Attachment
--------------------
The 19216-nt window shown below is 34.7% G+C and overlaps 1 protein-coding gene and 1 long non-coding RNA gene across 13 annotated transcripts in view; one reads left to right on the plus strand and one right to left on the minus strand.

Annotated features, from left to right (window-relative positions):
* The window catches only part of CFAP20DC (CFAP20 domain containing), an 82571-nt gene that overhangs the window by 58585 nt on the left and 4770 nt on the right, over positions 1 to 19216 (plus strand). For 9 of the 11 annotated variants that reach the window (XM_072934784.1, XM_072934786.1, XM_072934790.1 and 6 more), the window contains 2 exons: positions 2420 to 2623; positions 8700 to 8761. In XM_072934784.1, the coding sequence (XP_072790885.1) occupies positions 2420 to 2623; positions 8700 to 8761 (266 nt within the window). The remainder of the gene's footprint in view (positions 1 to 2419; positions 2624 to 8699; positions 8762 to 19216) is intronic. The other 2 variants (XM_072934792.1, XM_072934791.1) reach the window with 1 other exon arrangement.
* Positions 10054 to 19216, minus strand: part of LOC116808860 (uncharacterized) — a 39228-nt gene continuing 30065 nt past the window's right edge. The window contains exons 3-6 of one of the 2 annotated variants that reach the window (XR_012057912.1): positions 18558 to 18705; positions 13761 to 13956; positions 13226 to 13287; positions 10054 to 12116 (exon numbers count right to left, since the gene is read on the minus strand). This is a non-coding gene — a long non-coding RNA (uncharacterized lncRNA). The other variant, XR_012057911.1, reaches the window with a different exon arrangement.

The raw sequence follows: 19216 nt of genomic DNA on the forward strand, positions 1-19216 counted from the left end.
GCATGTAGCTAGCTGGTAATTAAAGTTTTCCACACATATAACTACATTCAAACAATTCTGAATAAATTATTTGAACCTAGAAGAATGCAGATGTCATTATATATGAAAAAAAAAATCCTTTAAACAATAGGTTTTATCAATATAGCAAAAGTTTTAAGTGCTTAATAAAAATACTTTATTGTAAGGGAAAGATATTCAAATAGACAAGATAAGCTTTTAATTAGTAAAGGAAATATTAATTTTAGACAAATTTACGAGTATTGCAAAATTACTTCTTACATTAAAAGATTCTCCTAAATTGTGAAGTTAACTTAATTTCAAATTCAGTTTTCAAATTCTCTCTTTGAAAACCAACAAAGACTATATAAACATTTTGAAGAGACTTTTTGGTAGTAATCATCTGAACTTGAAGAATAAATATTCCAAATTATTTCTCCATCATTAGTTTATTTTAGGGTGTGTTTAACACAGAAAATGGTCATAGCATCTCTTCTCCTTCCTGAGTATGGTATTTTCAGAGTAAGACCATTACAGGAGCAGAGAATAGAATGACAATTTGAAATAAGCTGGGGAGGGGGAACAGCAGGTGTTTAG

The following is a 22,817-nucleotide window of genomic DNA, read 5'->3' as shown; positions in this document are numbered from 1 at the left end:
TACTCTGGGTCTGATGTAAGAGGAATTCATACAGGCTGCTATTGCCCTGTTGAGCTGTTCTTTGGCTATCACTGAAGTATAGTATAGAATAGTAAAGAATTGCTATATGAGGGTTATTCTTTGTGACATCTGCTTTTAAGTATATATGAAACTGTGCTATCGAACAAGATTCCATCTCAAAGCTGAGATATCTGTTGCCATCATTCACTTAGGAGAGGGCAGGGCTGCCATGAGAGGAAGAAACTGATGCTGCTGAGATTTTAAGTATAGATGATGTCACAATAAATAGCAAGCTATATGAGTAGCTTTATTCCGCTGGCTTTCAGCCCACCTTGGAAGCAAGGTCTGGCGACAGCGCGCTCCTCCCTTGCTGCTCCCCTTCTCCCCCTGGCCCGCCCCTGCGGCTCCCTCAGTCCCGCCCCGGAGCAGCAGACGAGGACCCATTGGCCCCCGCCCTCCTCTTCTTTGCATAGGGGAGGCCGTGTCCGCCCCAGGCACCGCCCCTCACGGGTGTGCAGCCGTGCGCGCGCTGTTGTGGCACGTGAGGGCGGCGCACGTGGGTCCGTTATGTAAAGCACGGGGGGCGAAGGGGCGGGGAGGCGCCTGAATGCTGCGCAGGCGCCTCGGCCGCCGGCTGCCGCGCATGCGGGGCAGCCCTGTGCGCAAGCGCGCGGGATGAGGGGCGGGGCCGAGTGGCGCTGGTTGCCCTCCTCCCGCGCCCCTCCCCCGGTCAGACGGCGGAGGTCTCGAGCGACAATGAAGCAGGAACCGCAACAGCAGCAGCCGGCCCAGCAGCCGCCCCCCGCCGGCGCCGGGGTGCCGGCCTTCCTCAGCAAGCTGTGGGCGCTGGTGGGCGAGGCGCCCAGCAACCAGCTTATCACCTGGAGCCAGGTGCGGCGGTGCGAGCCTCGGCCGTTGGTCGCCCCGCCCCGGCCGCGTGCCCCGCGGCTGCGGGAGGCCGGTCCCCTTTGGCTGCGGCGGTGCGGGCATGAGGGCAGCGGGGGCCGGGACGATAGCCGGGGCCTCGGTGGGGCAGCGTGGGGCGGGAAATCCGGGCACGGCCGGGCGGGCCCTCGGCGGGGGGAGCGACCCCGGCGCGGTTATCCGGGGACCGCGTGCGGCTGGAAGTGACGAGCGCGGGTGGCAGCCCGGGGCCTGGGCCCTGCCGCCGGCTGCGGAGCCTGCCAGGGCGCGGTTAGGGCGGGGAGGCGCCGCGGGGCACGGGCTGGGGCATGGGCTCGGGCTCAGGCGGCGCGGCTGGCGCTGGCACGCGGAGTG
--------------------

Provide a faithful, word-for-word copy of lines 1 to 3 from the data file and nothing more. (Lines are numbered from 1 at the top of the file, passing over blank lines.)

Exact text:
The 19216-nt window shown below is 34.7% G+C and overlaps 1 protein-coding gene and 1 long non-coding RNA gene across 13 annotated transcripts in view; one reads left to right on the plus strand and one right to left on the minus strand.

Annotated features, from left to right (window-relative positions):
* The window catches only part of CFAP20DC (CFAP20 domain containing), an 82571-nt gene that overhangs the window by 58585 nt on the left and 4770 nt on the right, over positions 1 to 19216 (plus strand). For 9 of the 11 annotated variants that reach the window (XM_072934784.1, XM_072934786.1, XM_072934790.1 and 6 more), the window contains 2 exons: positions 2420 to 2623; positions 8700 to 8761. In XM_072934784.1, the coding sequence (XP_072790885.1) occupies positions 2420 to 2623; positions 8700 to 8761 (266 nt within the window). The remainder of the gene's footprint in view (positions 1 to 2419; positions 2624 to 8699; positions 8762 to 19216) is intronic. The other 2 variants (XM_072934792.1, XM_072934791.1) reach the window with 1 other exon arrangement.